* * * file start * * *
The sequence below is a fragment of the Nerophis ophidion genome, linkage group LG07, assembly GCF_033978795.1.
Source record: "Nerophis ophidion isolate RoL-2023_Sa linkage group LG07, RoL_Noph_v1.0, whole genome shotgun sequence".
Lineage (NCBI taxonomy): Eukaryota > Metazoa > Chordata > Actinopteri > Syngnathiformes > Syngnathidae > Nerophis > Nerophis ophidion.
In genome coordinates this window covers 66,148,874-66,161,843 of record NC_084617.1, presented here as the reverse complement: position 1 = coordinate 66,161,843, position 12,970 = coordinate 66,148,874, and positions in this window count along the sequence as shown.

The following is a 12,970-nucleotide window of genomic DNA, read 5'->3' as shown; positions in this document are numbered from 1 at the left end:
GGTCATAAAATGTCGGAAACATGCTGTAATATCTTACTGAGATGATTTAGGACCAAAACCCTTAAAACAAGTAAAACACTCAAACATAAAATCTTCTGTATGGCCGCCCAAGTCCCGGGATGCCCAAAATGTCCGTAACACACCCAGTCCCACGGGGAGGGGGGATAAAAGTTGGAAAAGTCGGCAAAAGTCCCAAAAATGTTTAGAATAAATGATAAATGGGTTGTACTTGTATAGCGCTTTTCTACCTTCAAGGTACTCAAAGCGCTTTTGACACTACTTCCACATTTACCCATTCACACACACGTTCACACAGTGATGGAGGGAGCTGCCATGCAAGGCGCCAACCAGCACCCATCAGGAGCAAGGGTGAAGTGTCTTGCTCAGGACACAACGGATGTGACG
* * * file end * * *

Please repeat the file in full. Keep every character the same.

The sequence below is a fragment of the Nerophis ophidion genome, linkage group LG07, assembly GCF_033978795.1.
Source record: "Nerophis ophidion isolate RoL-2023_Sa linkage group LG07, RoL_Noph_v1.0, whole genome shotgun sequence".
Lineage (NCBI taxonomy): Eukaryota > Metazoa > Chordata > Actinopteri > Syngnathiformes > Syngnathidae > Nerophis > Nerophis ophidion.
In genome coordinates this window covers 66,148,874-66,161,843 of record NC_084617.1, presented here as the reverse complement: position 1 = coordinate 66,161,843, position 12,970 = coordinate 66,148,874, and positions in this window count along the sequence as shown.

The following is a 12,970-nucleotide window of genomic DNA, read 5'->3' as shown; positions in this document are numbered from 1 at the left end:
GGTCATAAAATGTCGGAAACATGCTGTAATATCTTACTGAGATGATTTAGGACCAAAACCCTTAAAACAAGTAAAACACTCAAACATAAAATCTTCTGTATGGCCGCCCAAGTCCCGGGATGCCCAAAATGTCCGTAACACACCCAGTCCCACGGGGAGGGGGGATAAAAGTTGGAAAAGTCGGCAAAAGTCCCAAAAATGTTTAGAATAAATGATAAATGGGTTGTACTTGTATAGCGCTTTTCTACCTTCAAGGTACTCAAAGCGCTTTTGACACTACTTCCACATTTACCCATTCACACACACGTTCACACAGTGATGGAGGGAGCTGCCATGCAAGGCGCCAACCAGCACCCATCAGGAGCAAGGGTGAAGTGTCTTGCTCAGGACACAACGGATGTGACG